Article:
I know Cam Newton is a really good quarterback. I know he’s getting Kelvin Benjamin back this season, adding to his arsenal of receiving weapons. And I know he’ll be the most popular early-round quarterback selection in fantasy football drafts.
But we can’t ignore something obvious.
Touchdowns are the lifeblood of fantasy football. You pay top dollar on guys who can score them, you avoid players who never seem to find that specific area of the field, and you watch a television channel every Sunday during football season that’s dedicated to them.
And it’s because fantasy football rewards these scores more than any other action on a football field.
On a game-by-game basis last year, passing touchdowns correlated with fantasy point output at the quarterback position (a correlation coefficient of 0.86, which indicates a very strong relationship) more than any other counting statistic, which includes yards. No quarterback scored fewer than 17.9 fantasy points while tossing at least three touchdowns in a game last year, while we saw 26 instances where a signal-caller hit the 300-yard mark without scoring that many points.
Because touchdowns matter.
But touchdowns are also a little random. Yes, some quarterbacks are better at throwing them, and you better believe certain running backs and wide receivers are, too. At the highest level, though, there’s a little luck involved in touchdown scoring.
Take Cam Newton’s 2015 as an example. The man was an animal on the field and certainly deserved his Most Valuable Player award, but he was throwing touchdowns at a rate -- 7.1% of his attempts resulted in a score – that he had never seen in his career. I mean, his 2015 touchdown rate was over 66% better than his career rate entering the season.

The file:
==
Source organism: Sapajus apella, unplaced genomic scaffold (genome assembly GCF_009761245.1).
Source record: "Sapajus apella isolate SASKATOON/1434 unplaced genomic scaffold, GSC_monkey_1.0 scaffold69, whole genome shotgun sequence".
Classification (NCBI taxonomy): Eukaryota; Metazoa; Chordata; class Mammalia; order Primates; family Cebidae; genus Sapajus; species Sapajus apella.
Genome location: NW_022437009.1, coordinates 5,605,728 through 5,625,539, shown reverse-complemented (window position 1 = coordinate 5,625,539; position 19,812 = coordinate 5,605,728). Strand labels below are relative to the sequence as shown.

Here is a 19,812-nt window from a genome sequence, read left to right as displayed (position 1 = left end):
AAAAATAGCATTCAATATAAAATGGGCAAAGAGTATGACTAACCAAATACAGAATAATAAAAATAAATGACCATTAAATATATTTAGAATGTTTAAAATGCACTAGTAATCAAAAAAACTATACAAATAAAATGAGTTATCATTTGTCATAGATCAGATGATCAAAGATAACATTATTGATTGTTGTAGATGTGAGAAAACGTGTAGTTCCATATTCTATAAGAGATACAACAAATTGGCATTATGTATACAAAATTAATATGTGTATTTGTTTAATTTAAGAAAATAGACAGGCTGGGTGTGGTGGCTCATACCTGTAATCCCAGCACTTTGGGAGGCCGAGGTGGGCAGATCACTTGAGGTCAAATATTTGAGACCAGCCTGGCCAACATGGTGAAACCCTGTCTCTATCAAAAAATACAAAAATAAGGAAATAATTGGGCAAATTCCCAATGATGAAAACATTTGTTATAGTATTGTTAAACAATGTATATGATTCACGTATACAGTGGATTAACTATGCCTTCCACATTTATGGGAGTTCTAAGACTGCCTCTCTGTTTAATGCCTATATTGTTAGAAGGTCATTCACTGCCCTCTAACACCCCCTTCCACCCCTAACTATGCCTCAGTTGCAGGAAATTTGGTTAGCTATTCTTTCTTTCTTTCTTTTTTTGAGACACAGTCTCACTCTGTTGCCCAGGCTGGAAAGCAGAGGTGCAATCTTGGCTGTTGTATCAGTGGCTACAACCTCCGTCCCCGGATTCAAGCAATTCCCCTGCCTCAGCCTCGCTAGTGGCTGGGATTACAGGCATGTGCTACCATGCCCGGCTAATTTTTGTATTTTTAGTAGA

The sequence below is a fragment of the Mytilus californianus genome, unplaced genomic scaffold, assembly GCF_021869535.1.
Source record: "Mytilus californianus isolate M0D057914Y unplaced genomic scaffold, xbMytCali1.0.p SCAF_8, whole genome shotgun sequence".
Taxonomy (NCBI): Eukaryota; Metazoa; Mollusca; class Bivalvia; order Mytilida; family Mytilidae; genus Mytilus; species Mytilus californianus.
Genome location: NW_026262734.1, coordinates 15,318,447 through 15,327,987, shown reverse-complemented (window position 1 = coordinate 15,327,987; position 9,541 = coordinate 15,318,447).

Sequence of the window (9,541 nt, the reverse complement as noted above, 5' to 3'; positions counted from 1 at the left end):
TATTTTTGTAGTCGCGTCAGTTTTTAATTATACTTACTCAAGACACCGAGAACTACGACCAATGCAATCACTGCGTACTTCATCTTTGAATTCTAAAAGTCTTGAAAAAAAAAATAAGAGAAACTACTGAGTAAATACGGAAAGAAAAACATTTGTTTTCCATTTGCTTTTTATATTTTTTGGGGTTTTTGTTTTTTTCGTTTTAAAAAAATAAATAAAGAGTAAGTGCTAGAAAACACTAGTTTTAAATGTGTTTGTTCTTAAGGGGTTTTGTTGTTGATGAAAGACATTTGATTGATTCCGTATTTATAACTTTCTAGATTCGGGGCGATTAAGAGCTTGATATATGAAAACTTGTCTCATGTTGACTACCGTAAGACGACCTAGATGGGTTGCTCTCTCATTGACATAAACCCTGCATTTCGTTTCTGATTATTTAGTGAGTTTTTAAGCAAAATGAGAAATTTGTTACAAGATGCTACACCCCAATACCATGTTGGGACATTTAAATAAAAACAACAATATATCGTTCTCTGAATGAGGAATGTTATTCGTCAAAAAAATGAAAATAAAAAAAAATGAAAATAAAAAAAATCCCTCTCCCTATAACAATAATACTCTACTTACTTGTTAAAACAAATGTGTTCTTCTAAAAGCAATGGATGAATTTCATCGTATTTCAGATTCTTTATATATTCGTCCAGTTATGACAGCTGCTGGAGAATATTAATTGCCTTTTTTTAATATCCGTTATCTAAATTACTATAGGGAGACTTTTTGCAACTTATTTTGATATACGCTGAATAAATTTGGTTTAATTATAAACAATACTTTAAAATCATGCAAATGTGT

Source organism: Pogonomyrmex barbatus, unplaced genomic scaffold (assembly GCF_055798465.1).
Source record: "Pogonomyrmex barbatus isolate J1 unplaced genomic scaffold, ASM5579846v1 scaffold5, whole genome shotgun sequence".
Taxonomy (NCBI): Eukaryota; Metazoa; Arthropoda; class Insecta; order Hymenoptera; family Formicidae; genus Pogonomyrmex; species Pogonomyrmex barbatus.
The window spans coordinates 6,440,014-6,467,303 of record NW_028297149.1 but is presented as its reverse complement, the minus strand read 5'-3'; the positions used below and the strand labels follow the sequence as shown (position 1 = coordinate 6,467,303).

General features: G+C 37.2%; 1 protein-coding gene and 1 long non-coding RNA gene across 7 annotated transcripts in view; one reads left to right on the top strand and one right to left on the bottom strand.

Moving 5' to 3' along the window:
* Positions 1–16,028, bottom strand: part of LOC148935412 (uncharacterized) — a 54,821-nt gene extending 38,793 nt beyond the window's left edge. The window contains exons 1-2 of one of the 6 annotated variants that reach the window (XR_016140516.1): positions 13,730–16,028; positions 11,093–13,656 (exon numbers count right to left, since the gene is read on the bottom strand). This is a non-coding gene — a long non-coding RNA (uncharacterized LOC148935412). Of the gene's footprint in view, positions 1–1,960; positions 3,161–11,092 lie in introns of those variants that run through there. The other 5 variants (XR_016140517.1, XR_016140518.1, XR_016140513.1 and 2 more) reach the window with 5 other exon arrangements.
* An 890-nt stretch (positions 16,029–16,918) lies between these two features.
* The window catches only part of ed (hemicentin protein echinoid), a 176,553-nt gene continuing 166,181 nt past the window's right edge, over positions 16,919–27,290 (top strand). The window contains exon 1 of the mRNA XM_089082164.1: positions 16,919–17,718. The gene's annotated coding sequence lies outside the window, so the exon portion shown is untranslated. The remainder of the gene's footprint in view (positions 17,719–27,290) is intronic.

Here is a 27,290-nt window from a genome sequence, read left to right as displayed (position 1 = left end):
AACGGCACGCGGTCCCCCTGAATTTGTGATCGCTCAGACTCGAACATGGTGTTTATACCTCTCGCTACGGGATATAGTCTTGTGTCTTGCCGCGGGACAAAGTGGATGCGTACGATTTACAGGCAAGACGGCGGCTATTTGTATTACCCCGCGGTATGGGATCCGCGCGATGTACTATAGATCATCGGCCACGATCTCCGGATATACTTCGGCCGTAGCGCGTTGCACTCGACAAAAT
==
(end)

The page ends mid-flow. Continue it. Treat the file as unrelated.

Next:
Some may say this is simply the result of superior quarterback play, and that’s partially true. But Superman himself needed things to go his way in order to sustain such a high rate throughout the season.
That’s an important thing to remember as we enter the 2016 fantasy football season.
Cam Newton would have to be historic to repeat something that’s already historic.
Let me explain.
Since 2000, we’ve seen just 15 instances where a quarterback threw 200 or more passes while maintaining a touchdown rate -- again, this is the percentage of attempts that result in touchdowns -- of 7.0% or higher. Of the 11 who threw 200-plus passes the following year, none finished with a higher touchdown rate as they did during the 7.0% or better season. And the average drop in touchdown rate was 2.45%.
This isn’t to say someone like Cam Newton (or Russell Wilson) will see that big of a drop in 2016. After all, they’re on the lower-end of the scale -- larger year-to-year touchdown rate drop-offs are bound to occur with players who had incredibly high touchdown rates in the first place.
But Newton would have to break a trend that we haven’t seen broken before in recent history. He would have to take somewhat of an outlier and make it even more of one.
That’s very difficult to do.